The Alienist

When The Alienist was first published in 1994, author Caleb Carr said, “I was always aware that if done correctly, this could end up being a great movie.” Well, we’ll never know if a great movie could’ve been made from this material, and not for lack of trying. Paramount Pictures bought the movie rights before publication in 1993, but behind-the-scenes squabbles about budget and scripts kept The Alienist from the big screen for more than two decades.

Now Carr’s serial killer novel finds new life as a TNT TV series, with True Detective season 1 director Cary Fukunaga serving as producer and Black Mirror director Jakob Verbruggen at the helm. The verdict, after all that delay, is this: perhaps it would’ve made a better movie than TV show.

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it image

In the months leading up to the release of It, movie fans were rightfully skeptical of the long-gestating Stephen King adaptation. After all, this was the production that original director Cary Fukunaga departed after four years of development. This was the movie he left behind after citing creative interference from the studio. That was a bad sign. A sign that we were getting something cheap and watered down.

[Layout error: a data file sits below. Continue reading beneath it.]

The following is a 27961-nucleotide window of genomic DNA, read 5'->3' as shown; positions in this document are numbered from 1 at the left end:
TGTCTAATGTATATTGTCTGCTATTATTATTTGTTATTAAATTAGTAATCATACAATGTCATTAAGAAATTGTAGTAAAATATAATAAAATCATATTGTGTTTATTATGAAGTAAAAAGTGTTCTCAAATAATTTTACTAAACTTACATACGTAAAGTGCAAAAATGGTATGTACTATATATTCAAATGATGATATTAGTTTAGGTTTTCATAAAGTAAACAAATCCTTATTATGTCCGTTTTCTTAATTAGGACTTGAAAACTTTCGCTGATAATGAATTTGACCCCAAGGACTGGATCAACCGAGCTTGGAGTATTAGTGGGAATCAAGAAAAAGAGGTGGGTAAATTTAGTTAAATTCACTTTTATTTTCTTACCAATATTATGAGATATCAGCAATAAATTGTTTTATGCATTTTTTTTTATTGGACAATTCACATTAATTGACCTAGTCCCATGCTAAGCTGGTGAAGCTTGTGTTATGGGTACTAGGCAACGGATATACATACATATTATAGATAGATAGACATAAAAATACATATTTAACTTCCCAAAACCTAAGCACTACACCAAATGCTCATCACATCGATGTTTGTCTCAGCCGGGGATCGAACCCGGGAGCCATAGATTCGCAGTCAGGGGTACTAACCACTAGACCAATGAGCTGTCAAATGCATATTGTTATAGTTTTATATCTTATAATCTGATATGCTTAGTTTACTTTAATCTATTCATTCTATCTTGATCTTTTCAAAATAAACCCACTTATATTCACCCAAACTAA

So the revelation that It is very good and very scary and very true to the voices of both King and new director Andy Muschietti was a welcome surprise (especially in the wake of the disastrous The Dark Tower). But with It shattering box office records, we can’t help but wonder what Fukunaga’s version would have been like and how it would have differed from the movie playing in theaters right now. A video series, produced over the past few months and recently completed, offers an interesting dissection of the film’s earliest drafts, which promise a movie that is simultaneously very similar and completely different than what we got.